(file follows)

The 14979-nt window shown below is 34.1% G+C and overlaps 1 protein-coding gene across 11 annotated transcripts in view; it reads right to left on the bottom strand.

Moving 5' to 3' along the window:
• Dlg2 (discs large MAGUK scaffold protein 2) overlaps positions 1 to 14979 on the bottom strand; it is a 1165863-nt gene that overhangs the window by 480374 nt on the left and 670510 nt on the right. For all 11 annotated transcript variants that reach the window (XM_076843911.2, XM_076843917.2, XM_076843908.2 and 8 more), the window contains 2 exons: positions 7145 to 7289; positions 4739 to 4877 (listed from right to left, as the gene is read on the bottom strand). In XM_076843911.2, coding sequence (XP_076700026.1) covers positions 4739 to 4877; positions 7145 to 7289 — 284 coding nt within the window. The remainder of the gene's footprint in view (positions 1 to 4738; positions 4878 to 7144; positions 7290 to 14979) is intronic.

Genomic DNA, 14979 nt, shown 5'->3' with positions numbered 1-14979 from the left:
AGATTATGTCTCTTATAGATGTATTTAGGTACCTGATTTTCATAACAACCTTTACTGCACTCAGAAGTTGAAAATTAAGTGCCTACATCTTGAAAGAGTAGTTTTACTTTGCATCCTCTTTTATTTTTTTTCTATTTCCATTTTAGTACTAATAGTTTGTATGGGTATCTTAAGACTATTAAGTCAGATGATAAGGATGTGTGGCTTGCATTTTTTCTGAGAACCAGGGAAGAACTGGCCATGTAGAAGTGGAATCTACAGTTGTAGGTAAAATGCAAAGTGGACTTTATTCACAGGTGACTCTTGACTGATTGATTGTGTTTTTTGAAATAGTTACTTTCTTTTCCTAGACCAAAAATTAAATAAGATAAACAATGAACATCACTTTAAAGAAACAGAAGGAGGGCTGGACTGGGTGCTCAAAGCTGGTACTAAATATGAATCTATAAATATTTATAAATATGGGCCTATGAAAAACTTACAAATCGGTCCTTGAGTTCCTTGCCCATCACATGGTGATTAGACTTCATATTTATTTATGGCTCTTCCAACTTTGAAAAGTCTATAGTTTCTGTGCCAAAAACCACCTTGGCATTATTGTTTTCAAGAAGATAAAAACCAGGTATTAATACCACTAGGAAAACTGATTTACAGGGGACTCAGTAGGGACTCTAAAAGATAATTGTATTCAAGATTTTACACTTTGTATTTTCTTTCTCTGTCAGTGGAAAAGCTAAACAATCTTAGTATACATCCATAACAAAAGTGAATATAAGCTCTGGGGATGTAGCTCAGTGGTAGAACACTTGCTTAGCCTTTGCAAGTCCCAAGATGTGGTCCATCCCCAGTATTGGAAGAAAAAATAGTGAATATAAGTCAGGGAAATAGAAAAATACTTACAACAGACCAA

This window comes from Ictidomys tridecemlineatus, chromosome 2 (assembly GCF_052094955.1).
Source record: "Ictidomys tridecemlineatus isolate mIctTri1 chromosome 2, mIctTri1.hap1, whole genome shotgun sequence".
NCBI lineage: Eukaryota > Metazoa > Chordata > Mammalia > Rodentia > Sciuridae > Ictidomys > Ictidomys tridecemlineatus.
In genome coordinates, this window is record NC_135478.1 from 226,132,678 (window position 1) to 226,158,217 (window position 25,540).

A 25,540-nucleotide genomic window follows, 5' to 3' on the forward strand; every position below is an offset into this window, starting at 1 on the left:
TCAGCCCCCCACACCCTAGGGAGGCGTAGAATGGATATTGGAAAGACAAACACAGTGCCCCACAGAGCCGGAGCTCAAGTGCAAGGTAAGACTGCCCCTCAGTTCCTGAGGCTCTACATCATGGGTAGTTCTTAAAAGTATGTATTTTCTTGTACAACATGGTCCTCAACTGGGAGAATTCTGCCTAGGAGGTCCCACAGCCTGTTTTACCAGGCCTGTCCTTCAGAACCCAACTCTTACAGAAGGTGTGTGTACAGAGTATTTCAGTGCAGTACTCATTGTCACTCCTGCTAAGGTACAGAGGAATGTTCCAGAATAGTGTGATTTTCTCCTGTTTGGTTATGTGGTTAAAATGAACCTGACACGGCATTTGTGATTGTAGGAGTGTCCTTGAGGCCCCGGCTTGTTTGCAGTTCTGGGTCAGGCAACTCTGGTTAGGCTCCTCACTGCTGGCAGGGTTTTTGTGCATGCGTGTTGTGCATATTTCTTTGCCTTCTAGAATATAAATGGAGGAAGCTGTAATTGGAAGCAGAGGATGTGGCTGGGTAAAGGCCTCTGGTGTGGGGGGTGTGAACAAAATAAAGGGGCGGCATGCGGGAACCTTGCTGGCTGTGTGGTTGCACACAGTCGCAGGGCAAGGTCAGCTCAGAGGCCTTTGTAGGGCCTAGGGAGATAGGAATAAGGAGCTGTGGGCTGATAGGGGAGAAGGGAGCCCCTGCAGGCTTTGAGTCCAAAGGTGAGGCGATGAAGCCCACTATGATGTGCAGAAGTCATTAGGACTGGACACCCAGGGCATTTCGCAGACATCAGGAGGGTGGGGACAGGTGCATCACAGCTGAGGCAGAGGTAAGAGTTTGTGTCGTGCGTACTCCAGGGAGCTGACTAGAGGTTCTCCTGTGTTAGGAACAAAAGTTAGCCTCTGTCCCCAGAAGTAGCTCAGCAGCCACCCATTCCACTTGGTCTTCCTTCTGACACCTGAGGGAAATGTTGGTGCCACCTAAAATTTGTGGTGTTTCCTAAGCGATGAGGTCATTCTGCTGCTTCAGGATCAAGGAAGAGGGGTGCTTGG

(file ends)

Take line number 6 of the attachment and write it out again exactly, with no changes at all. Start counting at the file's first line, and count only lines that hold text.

This window comes from Ictidomys tridecemlineatus, chromosome 2 (assembly GCF_052094955.1).